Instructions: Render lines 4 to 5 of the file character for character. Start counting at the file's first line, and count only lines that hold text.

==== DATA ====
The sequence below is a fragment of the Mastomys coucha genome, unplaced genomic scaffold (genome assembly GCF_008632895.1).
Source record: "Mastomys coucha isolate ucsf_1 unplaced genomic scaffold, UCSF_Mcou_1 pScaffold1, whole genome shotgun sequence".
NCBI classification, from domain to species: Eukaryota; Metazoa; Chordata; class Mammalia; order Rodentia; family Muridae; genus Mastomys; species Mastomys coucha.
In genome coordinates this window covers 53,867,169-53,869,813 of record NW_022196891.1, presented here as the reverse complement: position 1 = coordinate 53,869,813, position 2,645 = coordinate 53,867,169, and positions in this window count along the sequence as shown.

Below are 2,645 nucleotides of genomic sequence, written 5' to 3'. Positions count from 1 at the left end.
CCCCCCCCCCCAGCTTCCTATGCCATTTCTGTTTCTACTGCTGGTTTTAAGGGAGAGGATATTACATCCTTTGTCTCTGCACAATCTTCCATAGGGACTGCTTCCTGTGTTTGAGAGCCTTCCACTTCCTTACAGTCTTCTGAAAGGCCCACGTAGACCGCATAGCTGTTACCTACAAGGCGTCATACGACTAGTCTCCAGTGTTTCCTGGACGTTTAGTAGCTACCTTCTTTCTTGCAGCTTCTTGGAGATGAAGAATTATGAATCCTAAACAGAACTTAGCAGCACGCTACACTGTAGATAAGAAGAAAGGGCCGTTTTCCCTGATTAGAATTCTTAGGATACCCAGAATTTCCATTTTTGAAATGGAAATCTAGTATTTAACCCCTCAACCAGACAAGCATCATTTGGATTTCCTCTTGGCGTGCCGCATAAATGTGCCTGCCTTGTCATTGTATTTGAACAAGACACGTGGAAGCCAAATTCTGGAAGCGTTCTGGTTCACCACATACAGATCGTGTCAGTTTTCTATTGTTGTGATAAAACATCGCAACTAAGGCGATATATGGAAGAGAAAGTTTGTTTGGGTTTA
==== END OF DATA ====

In genome coordinates this window covers 53,867,169-53,869,813 of record NW_022196891.1, presented here as the reverse complement: position 1 = coordinate 53,869,813, position 2,645 = coordinate 53,867,169, and positions in this window count along the sequence as shown.

Below are 2,645 nucleotides of genomic sequence, written 5' to 3'. Positions count from 1 at the left end.